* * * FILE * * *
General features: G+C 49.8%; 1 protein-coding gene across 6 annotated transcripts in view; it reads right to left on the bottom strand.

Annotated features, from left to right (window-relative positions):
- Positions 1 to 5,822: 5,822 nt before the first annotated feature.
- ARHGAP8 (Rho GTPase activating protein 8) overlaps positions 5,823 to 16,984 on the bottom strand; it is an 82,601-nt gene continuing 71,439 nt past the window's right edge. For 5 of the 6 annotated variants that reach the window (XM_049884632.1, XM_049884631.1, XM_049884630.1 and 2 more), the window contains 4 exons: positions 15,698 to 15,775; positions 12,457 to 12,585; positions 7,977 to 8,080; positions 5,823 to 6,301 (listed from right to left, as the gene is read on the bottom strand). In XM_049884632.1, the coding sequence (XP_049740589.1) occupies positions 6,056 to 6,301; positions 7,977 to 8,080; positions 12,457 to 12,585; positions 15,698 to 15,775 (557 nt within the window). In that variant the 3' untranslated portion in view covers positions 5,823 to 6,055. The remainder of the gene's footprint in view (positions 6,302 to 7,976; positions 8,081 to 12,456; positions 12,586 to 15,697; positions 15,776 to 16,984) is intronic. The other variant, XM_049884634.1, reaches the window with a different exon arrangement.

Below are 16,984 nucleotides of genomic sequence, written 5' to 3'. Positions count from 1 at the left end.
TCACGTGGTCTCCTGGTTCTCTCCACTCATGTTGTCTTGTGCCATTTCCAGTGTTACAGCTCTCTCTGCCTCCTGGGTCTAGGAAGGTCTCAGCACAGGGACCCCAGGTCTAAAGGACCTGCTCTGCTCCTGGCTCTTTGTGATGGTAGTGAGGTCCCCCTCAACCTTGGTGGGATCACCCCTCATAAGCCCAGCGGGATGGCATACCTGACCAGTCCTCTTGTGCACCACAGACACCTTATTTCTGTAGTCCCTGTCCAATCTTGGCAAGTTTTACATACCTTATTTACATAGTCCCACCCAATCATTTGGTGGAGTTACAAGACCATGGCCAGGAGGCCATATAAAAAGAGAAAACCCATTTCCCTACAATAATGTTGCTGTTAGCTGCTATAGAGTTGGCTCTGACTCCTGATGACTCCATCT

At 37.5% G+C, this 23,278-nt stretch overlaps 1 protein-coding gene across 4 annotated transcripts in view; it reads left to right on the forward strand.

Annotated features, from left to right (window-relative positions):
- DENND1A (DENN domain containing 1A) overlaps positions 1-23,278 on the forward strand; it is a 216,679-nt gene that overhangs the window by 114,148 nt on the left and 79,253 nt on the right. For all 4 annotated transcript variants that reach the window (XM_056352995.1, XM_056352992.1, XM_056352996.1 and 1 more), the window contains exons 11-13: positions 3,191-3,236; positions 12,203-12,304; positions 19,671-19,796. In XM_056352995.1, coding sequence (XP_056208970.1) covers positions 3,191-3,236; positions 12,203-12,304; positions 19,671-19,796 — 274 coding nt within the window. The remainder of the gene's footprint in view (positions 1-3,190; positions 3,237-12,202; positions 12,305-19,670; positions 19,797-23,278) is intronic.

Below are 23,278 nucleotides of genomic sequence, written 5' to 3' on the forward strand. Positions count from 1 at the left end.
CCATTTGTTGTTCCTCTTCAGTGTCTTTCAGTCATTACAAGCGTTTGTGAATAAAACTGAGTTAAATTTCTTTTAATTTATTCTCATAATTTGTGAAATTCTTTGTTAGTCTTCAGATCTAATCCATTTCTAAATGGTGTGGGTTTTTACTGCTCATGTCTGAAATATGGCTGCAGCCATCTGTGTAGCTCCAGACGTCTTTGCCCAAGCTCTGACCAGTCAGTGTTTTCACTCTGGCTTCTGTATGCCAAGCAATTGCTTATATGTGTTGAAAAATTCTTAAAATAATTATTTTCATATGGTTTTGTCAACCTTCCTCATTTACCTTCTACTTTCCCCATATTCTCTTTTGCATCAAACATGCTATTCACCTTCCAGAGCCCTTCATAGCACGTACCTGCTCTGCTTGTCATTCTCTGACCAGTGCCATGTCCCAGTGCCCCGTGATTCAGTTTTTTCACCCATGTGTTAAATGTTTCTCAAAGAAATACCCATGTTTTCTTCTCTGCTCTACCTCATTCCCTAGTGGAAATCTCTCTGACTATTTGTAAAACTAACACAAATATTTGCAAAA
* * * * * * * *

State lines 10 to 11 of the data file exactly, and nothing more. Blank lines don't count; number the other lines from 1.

Below are 23,278 nucleotides of genomic sequence, written 5' to 3' on the forward strand. Positions count from 1 at the left end.
CCATTTGTTGTTCCTCTTCAGTGTCTTTCAGTCATTACAAGCGTTTGTGAATAAAACTGAGTTAAATTTCTTTTAATTTATTCTCATAATTTGTGAAATTCTTTGTTAGTCTTCAGATCTAATCCATTTCTAAATGGTGTGGGTTTTTACTGCTCATGTCTGAAATATGGCTGCAGCCATCTGTGTAGCTCCAGACGTCTTTGCCCAAGCTCTGACCAGTCAGTGTTTTCACTCTGGCTTCTGTATGCCAAGCAATTGCTTATATGTGTTGAAAAATTCTTAAAATAATTATTTTCATATGGTTTTGTCAACCTTCCTCATTTACCTTCTACTTTCCCCATATTCTCTTTTGCATCAAACATGCTATTCACCTTCCAGAGCCCTTCATAGCACGTACCTGCTCTGCTTGTCATTCTCTGACCAGTGCCATGTCCCAGTGCCCCGTGATTCAGTTTTTTCACCCATGTGTTAAATGTTTCTCAAAGAAATACCCATGTTTTCTTCTCTGCTCTACCTCATTCCCTAGTGGAAATCTCTCTGACTATTTGTAAAACTAACACAAATATTTGCAAAA